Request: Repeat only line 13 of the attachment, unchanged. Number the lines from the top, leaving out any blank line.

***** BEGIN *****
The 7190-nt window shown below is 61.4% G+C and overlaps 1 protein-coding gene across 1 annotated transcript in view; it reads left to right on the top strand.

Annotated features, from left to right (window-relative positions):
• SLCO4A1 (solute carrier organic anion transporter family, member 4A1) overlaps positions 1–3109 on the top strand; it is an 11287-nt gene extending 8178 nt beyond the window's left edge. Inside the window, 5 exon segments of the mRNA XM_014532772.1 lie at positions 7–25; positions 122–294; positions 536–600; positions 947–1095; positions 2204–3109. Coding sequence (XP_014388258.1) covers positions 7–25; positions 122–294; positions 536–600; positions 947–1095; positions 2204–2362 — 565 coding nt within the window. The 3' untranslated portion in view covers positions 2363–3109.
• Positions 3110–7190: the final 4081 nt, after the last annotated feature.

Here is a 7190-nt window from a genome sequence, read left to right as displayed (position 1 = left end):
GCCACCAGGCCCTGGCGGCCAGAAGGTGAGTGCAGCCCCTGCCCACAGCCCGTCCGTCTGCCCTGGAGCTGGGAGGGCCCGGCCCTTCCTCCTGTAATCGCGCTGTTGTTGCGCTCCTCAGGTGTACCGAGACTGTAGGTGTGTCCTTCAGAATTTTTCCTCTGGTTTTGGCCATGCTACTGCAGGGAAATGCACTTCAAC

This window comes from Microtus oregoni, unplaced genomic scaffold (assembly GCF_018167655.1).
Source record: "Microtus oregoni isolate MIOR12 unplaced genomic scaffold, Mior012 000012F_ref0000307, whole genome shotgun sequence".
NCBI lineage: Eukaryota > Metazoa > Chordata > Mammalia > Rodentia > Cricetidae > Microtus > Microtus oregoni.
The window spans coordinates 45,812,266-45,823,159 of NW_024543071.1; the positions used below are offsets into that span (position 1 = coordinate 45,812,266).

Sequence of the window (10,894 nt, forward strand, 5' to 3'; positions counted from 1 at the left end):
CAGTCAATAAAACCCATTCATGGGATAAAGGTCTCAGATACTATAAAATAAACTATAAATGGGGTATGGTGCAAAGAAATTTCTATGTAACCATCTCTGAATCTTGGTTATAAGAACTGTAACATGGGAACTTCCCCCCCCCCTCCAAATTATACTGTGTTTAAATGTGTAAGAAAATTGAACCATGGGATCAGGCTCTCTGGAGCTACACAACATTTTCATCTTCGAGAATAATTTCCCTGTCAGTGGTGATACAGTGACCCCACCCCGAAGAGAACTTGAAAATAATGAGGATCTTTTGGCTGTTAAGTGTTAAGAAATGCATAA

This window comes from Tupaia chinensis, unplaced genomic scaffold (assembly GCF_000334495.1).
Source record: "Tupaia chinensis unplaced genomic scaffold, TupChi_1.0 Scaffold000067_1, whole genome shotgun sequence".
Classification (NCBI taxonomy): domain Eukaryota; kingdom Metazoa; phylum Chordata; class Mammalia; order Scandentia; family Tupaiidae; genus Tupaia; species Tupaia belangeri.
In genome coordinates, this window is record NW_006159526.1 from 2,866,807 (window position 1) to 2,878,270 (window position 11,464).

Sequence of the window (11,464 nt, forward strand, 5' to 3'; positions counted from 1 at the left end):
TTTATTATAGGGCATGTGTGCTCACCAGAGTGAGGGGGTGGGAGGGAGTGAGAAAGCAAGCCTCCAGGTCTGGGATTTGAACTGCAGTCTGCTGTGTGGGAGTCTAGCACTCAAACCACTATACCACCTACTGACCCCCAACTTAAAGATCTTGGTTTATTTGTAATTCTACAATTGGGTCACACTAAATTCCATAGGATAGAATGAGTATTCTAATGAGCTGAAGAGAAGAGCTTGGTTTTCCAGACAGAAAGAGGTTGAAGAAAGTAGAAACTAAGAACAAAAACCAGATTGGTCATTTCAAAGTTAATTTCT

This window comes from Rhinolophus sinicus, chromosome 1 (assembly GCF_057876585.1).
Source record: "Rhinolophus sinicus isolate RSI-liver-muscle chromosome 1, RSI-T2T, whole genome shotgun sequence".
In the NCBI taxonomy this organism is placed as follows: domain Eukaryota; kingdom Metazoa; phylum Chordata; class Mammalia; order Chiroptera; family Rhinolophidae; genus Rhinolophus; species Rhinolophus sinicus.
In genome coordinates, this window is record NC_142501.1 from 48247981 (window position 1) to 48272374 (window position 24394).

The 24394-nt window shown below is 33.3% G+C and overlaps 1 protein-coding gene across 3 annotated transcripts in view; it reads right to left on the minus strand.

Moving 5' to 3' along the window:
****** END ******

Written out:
This window comes from Tupaia chinensis, unplaced genomic scaffold (assembly GCF_000334495.1).